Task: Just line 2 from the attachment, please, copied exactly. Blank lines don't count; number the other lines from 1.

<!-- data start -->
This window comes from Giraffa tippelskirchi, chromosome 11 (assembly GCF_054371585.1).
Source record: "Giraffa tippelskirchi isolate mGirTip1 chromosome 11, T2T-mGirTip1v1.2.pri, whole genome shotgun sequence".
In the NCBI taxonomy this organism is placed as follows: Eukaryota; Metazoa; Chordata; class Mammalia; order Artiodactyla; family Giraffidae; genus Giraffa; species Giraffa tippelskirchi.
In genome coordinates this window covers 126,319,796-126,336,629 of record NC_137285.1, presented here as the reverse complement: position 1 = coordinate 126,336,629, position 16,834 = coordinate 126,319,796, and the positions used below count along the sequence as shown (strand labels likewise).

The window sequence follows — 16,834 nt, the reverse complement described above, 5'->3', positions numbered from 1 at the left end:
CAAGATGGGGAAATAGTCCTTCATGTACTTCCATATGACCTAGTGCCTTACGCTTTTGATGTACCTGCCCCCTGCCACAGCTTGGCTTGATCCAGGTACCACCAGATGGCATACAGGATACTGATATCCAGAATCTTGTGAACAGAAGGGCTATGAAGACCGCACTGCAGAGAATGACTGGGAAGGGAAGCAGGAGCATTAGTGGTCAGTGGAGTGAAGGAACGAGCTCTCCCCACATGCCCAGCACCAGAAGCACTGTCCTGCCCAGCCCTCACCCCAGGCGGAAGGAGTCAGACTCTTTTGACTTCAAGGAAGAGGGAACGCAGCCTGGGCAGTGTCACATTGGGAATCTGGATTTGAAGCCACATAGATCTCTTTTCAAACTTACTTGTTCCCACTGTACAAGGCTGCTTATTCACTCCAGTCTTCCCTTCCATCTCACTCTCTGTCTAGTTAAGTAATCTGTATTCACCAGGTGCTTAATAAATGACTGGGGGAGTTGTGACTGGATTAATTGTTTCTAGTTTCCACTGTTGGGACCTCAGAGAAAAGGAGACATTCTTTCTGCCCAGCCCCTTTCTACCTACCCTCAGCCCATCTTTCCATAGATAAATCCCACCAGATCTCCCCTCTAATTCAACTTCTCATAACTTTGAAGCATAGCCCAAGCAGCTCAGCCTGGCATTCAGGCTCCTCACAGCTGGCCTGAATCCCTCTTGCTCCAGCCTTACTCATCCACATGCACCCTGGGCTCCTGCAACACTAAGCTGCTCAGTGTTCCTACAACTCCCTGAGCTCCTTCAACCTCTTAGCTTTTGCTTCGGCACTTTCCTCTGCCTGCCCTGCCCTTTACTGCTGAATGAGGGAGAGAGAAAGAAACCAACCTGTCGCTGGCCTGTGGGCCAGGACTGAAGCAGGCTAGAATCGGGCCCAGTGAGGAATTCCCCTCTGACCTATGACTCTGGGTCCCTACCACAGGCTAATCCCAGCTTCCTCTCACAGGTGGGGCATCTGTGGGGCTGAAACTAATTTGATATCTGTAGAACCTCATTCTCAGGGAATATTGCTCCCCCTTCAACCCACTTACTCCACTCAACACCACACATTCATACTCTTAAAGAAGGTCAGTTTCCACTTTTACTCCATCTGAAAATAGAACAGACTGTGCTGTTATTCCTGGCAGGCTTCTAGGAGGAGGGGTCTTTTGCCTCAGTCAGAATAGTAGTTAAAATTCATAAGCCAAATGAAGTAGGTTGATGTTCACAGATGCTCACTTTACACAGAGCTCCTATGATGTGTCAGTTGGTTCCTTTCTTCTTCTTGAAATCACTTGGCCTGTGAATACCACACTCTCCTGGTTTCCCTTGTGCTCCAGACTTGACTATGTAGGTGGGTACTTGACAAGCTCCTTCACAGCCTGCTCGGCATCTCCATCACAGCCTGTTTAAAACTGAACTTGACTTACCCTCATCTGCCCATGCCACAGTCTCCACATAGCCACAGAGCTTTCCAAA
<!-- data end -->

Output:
Source record: "Giraffa tippelskirchi isolate mGirTip1 chromosome 11, T2T-mGirTip1v1.2.pri, whole genome shotgun sequence".